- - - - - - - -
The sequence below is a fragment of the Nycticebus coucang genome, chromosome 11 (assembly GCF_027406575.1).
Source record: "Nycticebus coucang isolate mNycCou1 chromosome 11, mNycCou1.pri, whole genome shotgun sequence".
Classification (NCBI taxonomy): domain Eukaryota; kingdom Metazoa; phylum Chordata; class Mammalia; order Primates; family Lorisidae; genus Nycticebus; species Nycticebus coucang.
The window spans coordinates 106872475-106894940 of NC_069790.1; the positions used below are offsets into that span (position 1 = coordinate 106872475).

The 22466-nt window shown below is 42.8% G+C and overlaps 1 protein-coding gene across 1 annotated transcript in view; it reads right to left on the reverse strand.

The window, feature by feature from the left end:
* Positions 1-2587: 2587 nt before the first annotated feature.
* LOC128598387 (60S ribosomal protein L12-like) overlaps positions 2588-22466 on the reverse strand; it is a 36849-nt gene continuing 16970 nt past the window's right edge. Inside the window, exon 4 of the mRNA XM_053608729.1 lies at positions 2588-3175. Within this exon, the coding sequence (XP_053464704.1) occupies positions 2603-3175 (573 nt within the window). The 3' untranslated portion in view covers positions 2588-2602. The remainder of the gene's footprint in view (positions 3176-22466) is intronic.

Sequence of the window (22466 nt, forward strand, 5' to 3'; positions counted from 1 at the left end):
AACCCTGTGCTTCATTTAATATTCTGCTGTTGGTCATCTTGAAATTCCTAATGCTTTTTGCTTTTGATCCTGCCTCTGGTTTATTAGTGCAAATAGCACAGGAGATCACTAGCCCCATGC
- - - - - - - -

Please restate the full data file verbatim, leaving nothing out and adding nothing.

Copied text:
The sequence below is a fragment of the Nycticebus coucang genome, chromosome 11 (assembly GCF_027406575.1).
Source record: "Nycticebus coucang isolate mNycCou1 chromosome 11, mNycCou1.pri, whole genome shotgun sequence".
Classification (NCBI taxonomy): domain Eukaryota; kingdom Metazoa; phylum Chordata; class Mammalia; order Primates; family Lorisidae; genus Nycticebus; species Nycticebus coucang.
The window spans coordinates 106872475-106894940 of NC_069790.1; the positions used below are offsets into that span (position 1 = coordinate 106872475).

The 22466-nt window shown below is 42.8% G+C and overlaps 1 protein-coding gene across 1 annotated transcript in view; it reads right to left on the reverse strand.

The window, feature by feature from the left end:
* Positions 1-2587: 2587 nt before the first annotated feature.
* LOC128598387 (60S ribosomal protein L12-like) overlaps positions 2588-22466 on the reverse strand; it is a 36849-nt gene continuing 16970 nt past the window's right edge. Inside the window, exon 4 of the mRNA XM_053608729.1 lies at positions 2588-3175. Within this exon, the coding sequence (XP_053464704.1) occupies positions 2603-3175 (573 nt within the window). The 3' untranslated portion in view covers positions 2588-2602. The remainder of the gene's footprint in view (positions 3176-22466) is intronic.

Sequence of the window (22466 nt, forward strand, 5' to 3'; positions counted from 1 at the left end):
AACCCTGTGCTTCATTTAATATTCTGCTGTTGGTCATCTTGAAATTCCTAATGCTTTTTGCTTTTGATCCTGCCTCTGGTTTATTAGTGCAAATAGCACAGGAGATCACTAGCCCCATGC